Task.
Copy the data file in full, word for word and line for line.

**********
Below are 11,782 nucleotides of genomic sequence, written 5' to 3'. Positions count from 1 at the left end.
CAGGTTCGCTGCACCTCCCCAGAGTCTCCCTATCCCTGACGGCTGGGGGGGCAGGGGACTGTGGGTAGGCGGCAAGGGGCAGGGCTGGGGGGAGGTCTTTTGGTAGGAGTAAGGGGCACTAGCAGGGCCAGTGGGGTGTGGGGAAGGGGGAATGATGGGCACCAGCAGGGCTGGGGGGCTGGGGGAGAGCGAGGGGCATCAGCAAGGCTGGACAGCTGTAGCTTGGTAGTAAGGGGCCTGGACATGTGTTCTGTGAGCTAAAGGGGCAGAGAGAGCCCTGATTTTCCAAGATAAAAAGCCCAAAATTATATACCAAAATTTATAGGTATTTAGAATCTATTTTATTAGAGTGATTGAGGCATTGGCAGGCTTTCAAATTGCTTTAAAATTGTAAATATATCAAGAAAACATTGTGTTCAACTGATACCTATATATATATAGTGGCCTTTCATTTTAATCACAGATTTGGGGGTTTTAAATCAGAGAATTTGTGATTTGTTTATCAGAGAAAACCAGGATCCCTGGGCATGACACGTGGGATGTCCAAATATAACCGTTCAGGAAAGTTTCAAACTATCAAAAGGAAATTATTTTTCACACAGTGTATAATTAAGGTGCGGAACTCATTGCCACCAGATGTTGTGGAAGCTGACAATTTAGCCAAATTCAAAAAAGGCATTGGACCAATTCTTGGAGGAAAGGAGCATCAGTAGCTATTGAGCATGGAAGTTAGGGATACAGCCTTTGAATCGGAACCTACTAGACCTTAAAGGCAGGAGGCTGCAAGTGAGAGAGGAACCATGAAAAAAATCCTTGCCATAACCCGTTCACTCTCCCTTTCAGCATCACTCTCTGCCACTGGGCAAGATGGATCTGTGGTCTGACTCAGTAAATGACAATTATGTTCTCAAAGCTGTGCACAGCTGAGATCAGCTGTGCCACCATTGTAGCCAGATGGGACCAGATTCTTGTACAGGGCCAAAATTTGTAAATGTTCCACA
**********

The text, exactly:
Below are 11,782 nucleotides of genomic sequence, written 5' to 3'. Positions count from 1 at the left end.
CAGGTTCGCTGCACCTCCCCAGAGTCTCCCTATCCCTGACGGCTGGGGGGGCAGGGGACTGTGGGTAGGCGGCAAGGGGCAGGGCTGGGGGGAGGTCTTTTGGTAGGAGTAAGGGGCACTAGCAGGGCCAGTGGGGTGTGGGGAAGGGGGAATGATGGGCACCAGCAGGGCTGGGGGGCTGGGGGAGAGCGAGGGGCATCAGCAAGGCTGGACAGCTGTAGCTTGGTAGTAAGGGGCCTGGACATGTGTTCTGTGAGCTAAAGGGGCAGAGAGAGCCCTGATTTTCCAAGATAAAAAGCCCAAAATTATATACCAAAATTTATAGGTATTTAGAATCTATTTTATTAGAGTGATTGAGGCATTGGCAGGCTTTCAAATTGCTTTAAAATTGTAAATATATCAAGAAAACATTGTGTTCAACTGATACCTATATATATATAGTGGCCTTTCATTTTAATCACAGATTTGGGGGTTTTAAATCAGAGAATTTGTGATTTGTTTATCAGAGAAAACCAGGATCCCTGGGCATGACACGTGGGATGTCCAAATATAACCGTTCAGGAAAGTTTCAAACTATCAAAAGGAAATTATTTTTCACACAGTGTATAATTAAGGTGCGGAACTCATTGCCACCAGATGTTGTGGAAGCTGACAATTTAGCCAAATTCAAAAAAGGCATTGGACCAATTCTTGGAGGAAAGGAGCATCAGTAGCTATTGAGCATGGAAGTTAGGGATACAGCCTTTGAATCGGAACCTACTAGACCTTAAAGGCAGGAGGCTGCAAGTGAGAGAGGAACCATGAAAAAAATCCTTGCCATAACCCGTTCACTCTCCCTTTCAGCATCACTCTCTGCCACTGGGCAAGATGGATCTGTGGTCTGACTCAGTAAATGACAATTATGTTCTCAAAGCTGTGCACAGCTGAGATCAGCTGTGCCACCATTGTAGCCAGATGGGACCAGATTCTTGTACAGGGCCAAAATTTGTAAATGTTCCACA